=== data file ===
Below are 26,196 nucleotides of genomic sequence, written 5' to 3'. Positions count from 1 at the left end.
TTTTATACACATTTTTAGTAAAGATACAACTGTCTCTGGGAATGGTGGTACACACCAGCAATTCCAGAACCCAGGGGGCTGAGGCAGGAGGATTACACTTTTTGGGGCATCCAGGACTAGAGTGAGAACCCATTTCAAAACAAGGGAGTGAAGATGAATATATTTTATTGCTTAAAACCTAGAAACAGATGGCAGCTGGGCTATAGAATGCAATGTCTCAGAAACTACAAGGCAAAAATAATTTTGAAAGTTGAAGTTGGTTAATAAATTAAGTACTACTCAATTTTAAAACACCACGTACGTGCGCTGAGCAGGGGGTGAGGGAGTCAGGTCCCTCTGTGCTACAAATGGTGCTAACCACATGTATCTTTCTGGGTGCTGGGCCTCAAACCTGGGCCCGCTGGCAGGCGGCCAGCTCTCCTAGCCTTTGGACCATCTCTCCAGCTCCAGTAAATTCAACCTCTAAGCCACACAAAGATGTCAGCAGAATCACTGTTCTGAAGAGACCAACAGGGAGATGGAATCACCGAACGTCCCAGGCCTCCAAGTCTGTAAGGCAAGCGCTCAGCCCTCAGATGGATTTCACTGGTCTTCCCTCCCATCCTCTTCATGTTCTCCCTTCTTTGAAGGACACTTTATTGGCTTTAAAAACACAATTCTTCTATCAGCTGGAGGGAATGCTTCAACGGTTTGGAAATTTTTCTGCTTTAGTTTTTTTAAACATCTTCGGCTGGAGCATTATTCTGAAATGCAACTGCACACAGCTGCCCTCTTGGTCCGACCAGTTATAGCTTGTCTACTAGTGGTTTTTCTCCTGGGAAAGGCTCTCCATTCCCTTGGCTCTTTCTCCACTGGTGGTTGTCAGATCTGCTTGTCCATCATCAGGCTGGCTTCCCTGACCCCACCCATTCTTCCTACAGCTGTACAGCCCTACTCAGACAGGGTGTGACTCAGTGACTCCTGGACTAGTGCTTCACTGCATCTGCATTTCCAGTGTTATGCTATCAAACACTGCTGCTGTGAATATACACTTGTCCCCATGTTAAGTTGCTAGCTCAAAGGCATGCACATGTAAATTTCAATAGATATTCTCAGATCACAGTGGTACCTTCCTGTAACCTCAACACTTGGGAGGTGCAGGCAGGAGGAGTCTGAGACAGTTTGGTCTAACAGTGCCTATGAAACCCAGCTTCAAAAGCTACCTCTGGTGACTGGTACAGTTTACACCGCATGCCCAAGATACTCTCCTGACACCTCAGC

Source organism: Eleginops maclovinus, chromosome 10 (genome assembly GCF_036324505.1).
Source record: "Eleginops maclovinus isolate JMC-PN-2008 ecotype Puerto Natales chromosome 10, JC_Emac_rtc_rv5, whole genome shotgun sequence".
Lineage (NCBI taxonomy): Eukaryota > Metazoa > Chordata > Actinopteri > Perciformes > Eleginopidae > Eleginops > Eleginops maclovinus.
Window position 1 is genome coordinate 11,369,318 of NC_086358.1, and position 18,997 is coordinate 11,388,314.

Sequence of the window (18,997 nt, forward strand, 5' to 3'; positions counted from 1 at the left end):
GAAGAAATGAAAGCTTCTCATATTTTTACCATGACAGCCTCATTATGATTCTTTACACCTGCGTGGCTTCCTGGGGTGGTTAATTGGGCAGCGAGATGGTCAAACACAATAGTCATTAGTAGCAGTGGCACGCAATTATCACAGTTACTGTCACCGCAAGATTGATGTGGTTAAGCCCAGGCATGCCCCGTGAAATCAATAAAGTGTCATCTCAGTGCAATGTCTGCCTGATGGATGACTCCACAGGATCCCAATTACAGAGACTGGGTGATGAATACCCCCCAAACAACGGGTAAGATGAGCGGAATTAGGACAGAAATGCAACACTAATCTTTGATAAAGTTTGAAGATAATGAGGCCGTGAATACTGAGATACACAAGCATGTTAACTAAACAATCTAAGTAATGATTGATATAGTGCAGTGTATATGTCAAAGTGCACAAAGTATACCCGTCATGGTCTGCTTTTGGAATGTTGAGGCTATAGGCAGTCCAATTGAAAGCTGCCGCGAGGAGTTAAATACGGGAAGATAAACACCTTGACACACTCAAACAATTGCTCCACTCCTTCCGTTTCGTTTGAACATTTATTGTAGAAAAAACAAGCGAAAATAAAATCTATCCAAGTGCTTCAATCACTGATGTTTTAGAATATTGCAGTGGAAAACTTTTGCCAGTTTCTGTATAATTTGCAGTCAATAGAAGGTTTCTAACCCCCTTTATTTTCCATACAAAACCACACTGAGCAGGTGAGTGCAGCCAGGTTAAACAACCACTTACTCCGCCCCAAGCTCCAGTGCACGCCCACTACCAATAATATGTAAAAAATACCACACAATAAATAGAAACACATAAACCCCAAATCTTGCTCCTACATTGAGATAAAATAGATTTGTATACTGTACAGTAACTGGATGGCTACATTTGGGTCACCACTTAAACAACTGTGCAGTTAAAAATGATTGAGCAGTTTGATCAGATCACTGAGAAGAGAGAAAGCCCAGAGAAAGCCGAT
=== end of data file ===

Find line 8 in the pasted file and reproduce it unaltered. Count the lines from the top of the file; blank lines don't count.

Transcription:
GAAGAAATGAAAGCTTCTCATATTTTTACCATGACAGCCTCATTATGATTCTTTACACCTGCGTGGCTTCCTGGGGTGGTTAATTGGGCAGCGAGATGGTCAAACACAATAGTCATTAGTAGCAGTGGCACGCAATTATCACAGTTACTGTCACCGCAAGATTGATGTGGTTAAGCCCAGGCATGCCCCGTGAAATCAATAAAGTGTCATCTCAGTGCAATGTCTGCCTGATGGATGACTCCACAGGATCCCAATTACAGAGACTGGGTGATGAATACCCCCCAAACAACGGGTAAGATGAGCGGAATTAGGACAGAAATGCAACACTAATCTTTGATAAAGTTTGAAGATAATGAGGCCGTGAATACTGAGATACACAAGCATGTTAACTAAACAATCTAAGTAATGATTGATATAGTGCAGTGTATATGTCAAAGTGCACAAAGTATACCCGTCATGGTCTGCTTTTGGAATGTTGAGGCTATAGGCAGTCCAATTGAAAGCTGCCGCGAGGAGTTAAATACGGGAAGATAAACACCTTGACACACTCAAACAATTGCTCCACTCCTTCCGTTTCGTTTGAACATTTATTGTAGAAAAAACAAGCGAAAATAAAATCTATCCAAGTGCTTCAATCACTGATGTTTTAGAATATTGCAGTGGAAAACTTTTGCCAGTTTCTGTATAATTTGCAGTCAATAGAAGGTTTCTAACCCCCTTTATTTTCCATACAAAACCACACTGAGCAGGTGAGTGCAGCCAGGTTAAACAACCACTTACTCCGCCCCAAGCTCCAGTGCACGCCCACTACCAATAATATGTAAAAAATACCACACAATAAATAGAAACACATAAACCCCAAATCTTGCTCCTACATTGAGATAAAATAGATTTGTATACTGTACAGTAACTGGATGGCTACATTTGGGTCACCACTTAAACAACTGTGCAGTTAAAAATGATTGAGCAGTTTGATCAGATCACTGAGAAGAGAGAAAGCCCAGAGAAAGCCGAT